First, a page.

Monday, March 24, 2008

Exploring Semakau with Duke University Students

This is quite a long-overdue entry actually, since we had this trip on last Friday. Haven't been feeling well over the past few days, and thus couldn't really find the energy to put up anything until today :P

Anyway, went to Semakau Landfill with Dr Dan, Dr Stan and their students from Duke University on Good Friday. Was rather happy to see Dr Dan again though I was struggling with a sore throat. It was always wonderful listening to Dr Dan as he shared his treasure trove of knowledge on the various marine organisms. I was their guide last year when they visited Sisters Island and Chek Jawa. This time round, however, I played the role of the coordinator for the trip, just to settle the boats and other logistics issues, while Ria had the pleasure of guiding him around the intertidal area of Semakau Landfill.

Dr Dan and Duke University Students

Here are our visitors from Duke University who just emerged from the secondary forest, getting ready to venture to the splendid shores of Semakau.

Seagrass meadow

Semakau probably has the biggest seagrass meadow in Singapore. The seagrass meadow is an important nursery ground for many marine organisms, as there are lots of hiding places and food. Many of the seafood that we eat spend part of their life living among the seagrasses.

peacock anemone, Order Ceriantharia

I was rather delighted to find this peacock anemone (Order Ceriantharia) among the seagrasses, since they were less common on Semakau compared with our northern shores.

anemone coral, Goniopora sp

Other Cnidarians we saw include the pretty anemone coral (Goniopora sp.) above and lots of other colonial hard corals. Each little flower-like structure you see above is called a polyp, and it is actually the coral animal! Colonial hard corals like this can sometimes have hundreds, if not thousands of polyps. The hard structure (or skeleton) you see is just like an "apartment" housing lots of little coral animals.

mushroom coral, Heliofungia actiniformis

But sometimes, you get some lone rangers too, like the sunflower mushroom coral (Heliofungia actiniformis) above. All the tentacles you see above belong to one single coral animal (aka polyp). It is called a mushroom coral because the juveniles are attached to the substrate on a stalk-like structure, making it look just like a little mushroom! The coral will break away from the stalk when it matures though.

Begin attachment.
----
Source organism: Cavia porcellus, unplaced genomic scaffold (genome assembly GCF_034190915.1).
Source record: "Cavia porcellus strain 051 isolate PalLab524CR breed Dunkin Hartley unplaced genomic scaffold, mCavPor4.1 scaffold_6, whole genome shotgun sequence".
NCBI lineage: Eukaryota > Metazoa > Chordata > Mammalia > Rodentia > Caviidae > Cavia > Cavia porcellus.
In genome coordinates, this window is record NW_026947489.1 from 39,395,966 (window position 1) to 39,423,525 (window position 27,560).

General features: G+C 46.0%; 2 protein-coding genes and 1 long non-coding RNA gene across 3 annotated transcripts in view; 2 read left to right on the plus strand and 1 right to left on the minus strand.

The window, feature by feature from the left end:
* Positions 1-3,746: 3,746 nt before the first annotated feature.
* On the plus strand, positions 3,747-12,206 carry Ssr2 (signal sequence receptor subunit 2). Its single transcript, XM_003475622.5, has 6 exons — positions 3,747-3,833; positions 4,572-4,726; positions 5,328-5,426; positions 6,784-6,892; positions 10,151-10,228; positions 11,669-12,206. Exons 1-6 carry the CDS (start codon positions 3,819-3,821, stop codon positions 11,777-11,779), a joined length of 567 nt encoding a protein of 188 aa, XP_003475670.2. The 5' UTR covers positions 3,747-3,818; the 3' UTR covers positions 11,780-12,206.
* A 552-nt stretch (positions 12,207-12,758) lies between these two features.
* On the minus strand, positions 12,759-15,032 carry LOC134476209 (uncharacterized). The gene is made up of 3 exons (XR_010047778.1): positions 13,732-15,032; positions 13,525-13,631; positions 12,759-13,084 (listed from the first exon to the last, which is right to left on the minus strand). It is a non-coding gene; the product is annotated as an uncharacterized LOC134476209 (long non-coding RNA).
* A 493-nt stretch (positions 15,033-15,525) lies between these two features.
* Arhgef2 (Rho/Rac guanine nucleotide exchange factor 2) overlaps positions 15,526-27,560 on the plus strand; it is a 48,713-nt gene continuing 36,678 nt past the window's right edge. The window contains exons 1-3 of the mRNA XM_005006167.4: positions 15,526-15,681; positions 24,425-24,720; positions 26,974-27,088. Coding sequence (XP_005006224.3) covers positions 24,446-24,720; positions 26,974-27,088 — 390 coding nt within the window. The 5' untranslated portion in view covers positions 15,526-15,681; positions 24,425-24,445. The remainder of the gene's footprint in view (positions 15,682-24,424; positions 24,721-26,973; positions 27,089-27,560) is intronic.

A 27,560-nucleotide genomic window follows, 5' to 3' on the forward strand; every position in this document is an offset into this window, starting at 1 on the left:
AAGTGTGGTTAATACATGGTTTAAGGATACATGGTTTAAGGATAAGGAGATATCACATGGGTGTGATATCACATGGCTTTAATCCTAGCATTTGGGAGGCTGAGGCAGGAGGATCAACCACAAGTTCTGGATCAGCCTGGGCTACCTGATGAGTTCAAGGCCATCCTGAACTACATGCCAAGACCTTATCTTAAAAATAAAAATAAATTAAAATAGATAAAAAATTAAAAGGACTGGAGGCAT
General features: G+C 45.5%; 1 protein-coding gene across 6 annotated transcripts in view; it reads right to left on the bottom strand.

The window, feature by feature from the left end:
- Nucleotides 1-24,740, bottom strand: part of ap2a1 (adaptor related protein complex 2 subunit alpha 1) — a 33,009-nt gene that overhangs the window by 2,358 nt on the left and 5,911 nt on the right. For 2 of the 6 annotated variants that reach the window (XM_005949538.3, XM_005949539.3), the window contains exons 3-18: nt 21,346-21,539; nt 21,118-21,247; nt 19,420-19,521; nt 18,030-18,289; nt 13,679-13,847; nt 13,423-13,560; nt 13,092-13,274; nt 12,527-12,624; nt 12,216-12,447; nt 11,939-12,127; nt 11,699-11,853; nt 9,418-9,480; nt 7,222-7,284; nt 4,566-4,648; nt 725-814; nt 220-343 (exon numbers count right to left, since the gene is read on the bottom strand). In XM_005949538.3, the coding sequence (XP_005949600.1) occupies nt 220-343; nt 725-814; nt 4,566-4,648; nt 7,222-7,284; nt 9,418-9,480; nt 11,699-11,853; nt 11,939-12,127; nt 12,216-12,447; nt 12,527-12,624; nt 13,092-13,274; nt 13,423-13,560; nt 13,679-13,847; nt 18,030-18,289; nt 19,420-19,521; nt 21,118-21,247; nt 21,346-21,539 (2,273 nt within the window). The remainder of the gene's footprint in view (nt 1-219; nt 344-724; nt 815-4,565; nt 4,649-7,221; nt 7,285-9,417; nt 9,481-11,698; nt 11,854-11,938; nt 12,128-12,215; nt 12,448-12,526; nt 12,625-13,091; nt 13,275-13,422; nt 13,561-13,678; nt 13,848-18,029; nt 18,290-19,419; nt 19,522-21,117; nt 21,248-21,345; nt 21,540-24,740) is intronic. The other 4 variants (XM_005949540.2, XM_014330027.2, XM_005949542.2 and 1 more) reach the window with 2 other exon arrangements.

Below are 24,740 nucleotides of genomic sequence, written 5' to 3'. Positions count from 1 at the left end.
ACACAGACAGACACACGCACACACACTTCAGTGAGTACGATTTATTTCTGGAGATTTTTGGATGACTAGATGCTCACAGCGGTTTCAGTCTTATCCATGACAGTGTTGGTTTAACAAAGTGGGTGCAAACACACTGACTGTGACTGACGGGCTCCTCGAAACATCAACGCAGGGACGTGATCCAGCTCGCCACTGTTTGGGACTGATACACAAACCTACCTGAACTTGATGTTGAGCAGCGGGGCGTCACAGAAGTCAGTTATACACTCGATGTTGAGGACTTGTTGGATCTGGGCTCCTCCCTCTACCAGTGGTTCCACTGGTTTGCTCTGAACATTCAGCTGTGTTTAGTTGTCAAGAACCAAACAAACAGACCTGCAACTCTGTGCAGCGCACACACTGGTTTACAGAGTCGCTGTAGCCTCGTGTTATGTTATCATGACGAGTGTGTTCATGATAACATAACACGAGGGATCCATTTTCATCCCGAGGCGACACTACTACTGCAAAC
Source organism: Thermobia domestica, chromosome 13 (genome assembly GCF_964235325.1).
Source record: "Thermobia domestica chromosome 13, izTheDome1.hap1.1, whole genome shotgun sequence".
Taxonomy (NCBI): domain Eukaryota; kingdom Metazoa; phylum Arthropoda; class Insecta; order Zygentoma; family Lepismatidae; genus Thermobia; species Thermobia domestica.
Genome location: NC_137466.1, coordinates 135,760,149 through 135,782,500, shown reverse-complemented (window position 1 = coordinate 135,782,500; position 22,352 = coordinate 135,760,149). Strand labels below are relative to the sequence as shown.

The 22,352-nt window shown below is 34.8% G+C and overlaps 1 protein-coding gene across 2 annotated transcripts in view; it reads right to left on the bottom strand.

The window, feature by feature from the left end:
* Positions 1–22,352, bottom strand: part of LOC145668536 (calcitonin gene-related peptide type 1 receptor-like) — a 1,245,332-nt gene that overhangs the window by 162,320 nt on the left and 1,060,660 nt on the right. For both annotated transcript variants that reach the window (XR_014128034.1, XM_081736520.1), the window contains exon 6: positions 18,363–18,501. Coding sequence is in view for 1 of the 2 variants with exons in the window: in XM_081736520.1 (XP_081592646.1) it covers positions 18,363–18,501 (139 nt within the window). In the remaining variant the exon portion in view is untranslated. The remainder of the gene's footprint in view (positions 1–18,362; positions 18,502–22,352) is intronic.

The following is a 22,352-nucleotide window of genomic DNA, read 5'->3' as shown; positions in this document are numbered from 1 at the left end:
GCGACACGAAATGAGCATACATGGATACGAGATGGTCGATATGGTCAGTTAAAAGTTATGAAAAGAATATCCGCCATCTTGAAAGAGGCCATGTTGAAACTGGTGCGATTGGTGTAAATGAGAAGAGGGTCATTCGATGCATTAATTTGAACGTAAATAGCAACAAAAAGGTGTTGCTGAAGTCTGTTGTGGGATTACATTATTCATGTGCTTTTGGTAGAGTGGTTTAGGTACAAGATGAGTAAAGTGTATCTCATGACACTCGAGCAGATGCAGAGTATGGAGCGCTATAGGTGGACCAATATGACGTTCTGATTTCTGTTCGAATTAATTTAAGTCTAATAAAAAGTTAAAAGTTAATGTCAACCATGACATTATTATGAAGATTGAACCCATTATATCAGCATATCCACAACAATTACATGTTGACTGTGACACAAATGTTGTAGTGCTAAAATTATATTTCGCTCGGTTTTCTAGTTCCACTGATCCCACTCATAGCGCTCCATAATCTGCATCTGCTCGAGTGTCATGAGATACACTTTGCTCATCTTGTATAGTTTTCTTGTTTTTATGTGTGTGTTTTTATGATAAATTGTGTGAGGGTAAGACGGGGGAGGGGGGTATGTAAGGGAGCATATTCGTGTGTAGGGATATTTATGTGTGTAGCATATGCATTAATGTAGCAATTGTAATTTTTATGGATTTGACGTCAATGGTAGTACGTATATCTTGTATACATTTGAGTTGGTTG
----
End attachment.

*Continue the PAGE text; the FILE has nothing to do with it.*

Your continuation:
soft corals

Other than the hard corals, we have plenty of soft corals at Semakau as well. Not sure about the exact ID for this one though. Unlike hard corals which have hard skeletons made of calcium carbonate, soft corals have a soft tissue connecting all the polyps.

Semakau also has no lack of sea anemones, which are relatives of the corals (from the same Phylum Cnidaria) , including some of the larger ones like the gigantic carpet anemone (Stichodactyla gigantea).

carpet anemone, Stichodactyla gigantea, with clownfish, Amphiprion ocellaris

And sometimes, if we are lucky, we may even find the ocellaris clownfish (Amphiprion ocellaris) in some of them. Are indeed, we were rather lucky. The one above, probably got disturbed by the sound made by my foot steps, actually jumped on top of the anemone as I was walking past. I didn't even have to look for it!

Clownfishes and anemones share an interesting relationship. While most other fishes will be stung by the anemone's stinging cells when they touch its tentacles, the clownfish has a layer of mucus over its body that prevented the anemone from discharging its lethal stings. The fish will help the anemone by luring prey to it, increasing oxygenation, removing waste material, and protect the anemone from some butterflyfishes which feed on the anemone, while the latter helps the fish by giving it protection from predators and leftover food.